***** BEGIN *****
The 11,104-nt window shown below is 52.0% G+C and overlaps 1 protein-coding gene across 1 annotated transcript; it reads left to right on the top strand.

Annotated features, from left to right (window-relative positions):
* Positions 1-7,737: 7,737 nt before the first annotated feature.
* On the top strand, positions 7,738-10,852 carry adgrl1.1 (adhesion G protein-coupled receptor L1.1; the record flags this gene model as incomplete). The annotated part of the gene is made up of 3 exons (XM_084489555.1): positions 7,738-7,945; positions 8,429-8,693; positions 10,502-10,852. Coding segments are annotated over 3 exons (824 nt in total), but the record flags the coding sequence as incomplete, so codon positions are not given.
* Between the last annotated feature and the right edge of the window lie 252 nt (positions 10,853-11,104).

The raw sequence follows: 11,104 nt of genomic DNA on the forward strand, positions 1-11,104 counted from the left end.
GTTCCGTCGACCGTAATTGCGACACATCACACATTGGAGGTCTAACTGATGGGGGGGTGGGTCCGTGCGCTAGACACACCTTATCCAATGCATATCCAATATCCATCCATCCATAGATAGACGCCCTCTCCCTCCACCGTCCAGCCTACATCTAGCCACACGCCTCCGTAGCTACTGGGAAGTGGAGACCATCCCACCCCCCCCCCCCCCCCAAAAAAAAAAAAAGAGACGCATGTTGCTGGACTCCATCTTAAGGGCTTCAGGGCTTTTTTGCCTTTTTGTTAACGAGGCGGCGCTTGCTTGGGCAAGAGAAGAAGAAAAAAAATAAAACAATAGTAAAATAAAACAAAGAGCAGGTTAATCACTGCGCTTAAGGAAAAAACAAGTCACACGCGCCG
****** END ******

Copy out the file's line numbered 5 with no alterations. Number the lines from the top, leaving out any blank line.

* Between the last annotated feature and the right edge of the window lie 252 nt (positions 10,853-11,104).